This year’s Winter Olympics in Sochi featured several technology advancements. From a technical glitch at the opening ceremony, to the mild temperatures that required state-of-the-art snow production; technology was a hot topic in developing news stories at the games. Here’s a compilation of articles that highlight a few of the cutting-edge developments that took the spotlight.
The Olympic Park hosted the largest wireless network of any Olympics to-date. Avaya, the official network provider for the games, created 2,500 Wi-Fi access points in Sochi – an estimated 80 percent of users were accessing the Internet from wireless and personal devices in a region with less technology infrastructure.
With potential terrorist threats leading up to the winter games, Artec Group, based in Silicon Valley, provided the Sochi airport with its Broadway 3D BM facial recognition model. The system analyzes approximately 40,000 facial points, being able to distinguish between identical twins!
An Olympian Snow Endeavor in Sochi - New York Times
The unusually mild temperatures in Sochi created a huge problem for an event that relies on icy conditions. The snow cannons used during the games were able to produce snow the same way our atmosphere does – covering approximately 500 football fields of land with over two feet of snow.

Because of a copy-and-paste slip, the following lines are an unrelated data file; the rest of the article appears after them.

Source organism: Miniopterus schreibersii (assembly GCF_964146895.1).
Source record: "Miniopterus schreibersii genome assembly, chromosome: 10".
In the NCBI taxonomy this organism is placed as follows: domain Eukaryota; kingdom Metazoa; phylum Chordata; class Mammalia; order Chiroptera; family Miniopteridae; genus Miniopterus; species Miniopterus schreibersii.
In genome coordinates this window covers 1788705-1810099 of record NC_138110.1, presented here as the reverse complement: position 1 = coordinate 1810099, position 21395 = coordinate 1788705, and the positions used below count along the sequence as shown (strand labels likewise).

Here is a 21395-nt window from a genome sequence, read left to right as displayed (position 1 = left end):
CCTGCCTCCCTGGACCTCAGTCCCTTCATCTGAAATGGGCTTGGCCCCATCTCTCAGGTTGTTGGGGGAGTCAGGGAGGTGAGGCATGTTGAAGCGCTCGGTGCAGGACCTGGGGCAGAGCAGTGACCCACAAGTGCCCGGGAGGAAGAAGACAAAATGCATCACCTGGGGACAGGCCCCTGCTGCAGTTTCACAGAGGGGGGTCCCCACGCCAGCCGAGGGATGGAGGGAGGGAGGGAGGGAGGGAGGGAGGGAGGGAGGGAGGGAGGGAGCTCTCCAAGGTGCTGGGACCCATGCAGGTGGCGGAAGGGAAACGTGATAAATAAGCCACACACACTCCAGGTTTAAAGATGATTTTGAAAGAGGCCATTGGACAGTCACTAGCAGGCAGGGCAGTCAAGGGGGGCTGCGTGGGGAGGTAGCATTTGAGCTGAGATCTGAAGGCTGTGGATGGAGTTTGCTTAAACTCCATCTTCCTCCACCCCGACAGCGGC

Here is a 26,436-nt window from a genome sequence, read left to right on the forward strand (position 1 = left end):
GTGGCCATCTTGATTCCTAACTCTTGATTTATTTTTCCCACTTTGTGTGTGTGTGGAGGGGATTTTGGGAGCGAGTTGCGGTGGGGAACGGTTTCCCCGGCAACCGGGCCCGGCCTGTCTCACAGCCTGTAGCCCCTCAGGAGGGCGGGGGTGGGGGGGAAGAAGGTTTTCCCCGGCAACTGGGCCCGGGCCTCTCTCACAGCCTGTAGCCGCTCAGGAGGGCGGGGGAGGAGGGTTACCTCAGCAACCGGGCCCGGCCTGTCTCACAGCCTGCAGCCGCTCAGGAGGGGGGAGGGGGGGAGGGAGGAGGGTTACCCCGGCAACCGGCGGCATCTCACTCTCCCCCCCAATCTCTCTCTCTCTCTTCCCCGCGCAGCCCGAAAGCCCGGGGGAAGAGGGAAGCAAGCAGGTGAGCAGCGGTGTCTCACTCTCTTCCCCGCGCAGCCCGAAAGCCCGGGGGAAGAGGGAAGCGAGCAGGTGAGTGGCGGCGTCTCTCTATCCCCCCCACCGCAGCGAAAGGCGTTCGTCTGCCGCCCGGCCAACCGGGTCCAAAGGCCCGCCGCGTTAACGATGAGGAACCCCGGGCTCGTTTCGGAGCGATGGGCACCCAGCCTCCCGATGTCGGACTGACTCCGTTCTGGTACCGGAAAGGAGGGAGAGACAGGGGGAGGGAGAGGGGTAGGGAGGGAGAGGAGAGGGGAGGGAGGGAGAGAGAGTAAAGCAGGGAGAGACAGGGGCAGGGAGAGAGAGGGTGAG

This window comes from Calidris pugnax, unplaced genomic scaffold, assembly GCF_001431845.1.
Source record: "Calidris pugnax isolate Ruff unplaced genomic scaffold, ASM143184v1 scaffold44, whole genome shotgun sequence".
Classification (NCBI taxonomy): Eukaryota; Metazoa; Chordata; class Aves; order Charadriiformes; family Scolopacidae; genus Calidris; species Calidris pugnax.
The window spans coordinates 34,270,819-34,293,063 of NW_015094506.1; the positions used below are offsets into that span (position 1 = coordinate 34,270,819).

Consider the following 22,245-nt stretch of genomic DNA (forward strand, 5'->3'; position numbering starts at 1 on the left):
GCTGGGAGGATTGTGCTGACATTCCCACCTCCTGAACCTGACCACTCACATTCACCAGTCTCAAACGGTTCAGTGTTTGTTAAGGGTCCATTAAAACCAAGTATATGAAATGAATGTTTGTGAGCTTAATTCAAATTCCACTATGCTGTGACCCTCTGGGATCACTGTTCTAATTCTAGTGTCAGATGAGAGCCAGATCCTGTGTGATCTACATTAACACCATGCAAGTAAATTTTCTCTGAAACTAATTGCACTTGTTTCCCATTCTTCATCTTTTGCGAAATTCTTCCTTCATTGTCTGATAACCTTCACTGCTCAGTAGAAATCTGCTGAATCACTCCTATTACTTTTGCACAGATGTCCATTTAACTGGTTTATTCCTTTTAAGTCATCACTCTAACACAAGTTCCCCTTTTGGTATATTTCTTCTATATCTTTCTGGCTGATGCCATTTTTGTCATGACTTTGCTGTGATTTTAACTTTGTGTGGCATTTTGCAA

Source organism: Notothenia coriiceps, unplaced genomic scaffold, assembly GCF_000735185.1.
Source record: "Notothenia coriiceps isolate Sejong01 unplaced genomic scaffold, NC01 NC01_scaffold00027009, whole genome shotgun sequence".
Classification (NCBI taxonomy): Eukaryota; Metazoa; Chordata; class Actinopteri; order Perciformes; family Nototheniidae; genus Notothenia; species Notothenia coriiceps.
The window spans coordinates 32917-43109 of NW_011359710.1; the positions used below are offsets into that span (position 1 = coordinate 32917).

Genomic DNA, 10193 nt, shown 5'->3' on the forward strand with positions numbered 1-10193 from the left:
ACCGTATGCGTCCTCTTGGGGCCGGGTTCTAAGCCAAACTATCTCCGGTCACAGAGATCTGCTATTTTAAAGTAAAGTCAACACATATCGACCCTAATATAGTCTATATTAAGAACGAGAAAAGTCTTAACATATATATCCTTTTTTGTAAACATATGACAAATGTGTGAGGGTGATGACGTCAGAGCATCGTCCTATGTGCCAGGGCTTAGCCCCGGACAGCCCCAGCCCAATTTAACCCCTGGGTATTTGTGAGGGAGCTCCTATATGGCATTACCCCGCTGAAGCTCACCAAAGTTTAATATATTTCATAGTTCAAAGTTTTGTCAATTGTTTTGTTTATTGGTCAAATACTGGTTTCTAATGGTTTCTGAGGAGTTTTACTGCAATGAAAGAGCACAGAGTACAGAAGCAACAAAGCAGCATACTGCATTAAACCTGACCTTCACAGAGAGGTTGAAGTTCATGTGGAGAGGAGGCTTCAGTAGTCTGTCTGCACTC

Sochi 2014: Bobsled redesign aims to provide inside tracks - Washington Post
The US Men’s Bobsled Team won the bronze medal in the two-man bobsled event – the first time in 75 years the team had taken a spot on the podium for the event. Some accredited the win to the newly redesigned sleds, engineered by BMW USA.
How a Big Bet on Racing Suits Left U.S. Speedskaters in the Cold - Wall Street Journal
The much-anticipated U.S. Mach 39 speedskating suits, engineered by Under Armour Inc., failed to produce results. The suits featured Polymer Blend Surface Segregations (POSS), meant to reduce friction and maintain velocity – athletes were unsure of the design.